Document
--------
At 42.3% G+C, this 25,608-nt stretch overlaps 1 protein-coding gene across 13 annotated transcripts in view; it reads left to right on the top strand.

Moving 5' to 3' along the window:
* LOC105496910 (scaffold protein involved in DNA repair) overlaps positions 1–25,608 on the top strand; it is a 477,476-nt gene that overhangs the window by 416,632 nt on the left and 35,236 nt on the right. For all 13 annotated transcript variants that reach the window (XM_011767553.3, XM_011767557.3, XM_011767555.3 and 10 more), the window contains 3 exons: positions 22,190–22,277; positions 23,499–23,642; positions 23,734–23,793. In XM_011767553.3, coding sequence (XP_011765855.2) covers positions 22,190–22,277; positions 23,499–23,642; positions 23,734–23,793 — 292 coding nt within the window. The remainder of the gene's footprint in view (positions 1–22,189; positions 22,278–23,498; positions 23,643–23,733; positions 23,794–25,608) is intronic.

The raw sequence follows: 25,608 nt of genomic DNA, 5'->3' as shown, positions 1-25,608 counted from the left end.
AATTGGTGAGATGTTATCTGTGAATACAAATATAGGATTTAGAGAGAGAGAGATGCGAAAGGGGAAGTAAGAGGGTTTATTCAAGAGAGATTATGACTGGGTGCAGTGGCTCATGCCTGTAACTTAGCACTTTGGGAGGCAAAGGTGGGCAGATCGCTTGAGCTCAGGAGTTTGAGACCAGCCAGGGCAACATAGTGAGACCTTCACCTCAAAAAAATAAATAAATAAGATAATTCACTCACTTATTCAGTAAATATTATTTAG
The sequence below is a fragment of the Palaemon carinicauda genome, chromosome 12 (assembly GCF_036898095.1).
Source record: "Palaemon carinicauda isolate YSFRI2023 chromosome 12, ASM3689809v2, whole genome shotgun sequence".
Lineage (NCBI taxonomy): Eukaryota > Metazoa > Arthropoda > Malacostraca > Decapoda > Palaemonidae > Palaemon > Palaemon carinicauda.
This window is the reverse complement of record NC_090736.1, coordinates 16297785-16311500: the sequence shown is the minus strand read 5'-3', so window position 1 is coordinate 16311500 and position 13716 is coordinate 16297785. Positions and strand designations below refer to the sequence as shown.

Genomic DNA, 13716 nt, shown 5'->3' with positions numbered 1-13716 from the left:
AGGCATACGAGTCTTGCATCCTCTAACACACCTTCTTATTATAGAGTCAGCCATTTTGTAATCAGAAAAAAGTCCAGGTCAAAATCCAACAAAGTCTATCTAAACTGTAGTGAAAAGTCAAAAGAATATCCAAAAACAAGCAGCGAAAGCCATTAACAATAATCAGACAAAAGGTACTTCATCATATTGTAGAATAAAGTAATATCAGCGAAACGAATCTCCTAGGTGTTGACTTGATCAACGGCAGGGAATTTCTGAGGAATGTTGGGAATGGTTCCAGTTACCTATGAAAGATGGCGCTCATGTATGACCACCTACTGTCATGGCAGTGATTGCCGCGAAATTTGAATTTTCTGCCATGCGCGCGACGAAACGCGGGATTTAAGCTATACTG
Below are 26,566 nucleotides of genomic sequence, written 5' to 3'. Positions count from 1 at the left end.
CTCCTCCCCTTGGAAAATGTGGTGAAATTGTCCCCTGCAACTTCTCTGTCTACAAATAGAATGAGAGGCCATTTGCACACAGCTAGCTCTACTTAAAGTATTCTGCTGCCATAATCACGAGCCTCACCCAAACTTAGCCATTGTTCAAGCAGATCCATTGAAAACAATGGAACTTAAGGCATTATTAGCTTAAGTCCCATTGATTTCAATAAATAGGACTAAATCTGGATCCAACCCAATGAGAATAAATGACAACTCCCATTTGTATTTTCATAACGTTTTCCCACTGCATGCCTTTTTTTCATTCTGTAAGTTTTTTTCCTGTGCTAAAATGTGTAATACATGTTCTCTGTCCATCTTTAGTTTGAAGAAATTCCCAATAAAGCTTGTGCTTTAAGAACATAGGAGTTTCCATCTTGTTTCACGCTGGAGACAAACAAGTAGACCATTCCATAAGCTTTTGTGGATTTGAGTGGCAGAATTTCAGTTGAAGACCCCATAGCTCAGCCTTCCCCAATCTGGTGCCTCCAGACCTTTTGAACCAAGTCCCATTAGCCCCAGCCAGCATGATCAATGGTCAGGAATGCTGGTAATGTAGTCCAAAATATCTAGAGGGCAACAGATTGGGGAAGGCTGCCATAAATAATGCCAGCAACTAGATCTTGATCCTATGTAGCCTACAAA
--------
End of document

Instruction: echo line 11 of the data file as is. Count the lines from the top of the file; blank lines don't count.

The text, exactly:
AGGCATACGAGTCTTGCATCCTCTAACACACCTTCTTATTATAGAGTCAGCCATTTTGTAATCAGAAAAAAGTCCAGGTCAAAATCCAACAAAGTCTATCTAAACTGTAGTGAAAAGTCAAAAGAATATCCAAAAACAAGCAGCGAAAGCCATTAACAATAATCAGACAAAAGGTACTTCATCATATTGTAGAATAAAGTAATATCAGCGAAACGAATCTCCTAGGTGTTGACTTGATCAACGGCAGGGAATTTCTGAGGAATGTTGGGAATGGTTCCAGTTACCTATGAAAGATGGCGCTCATGTATGACCACCTACTGTCATGGCAGTGATTGCCGCGAAATTTGAATTTTCTGCCATGCGCGCGACGAAACGCGGGATTTAAGCTATACTG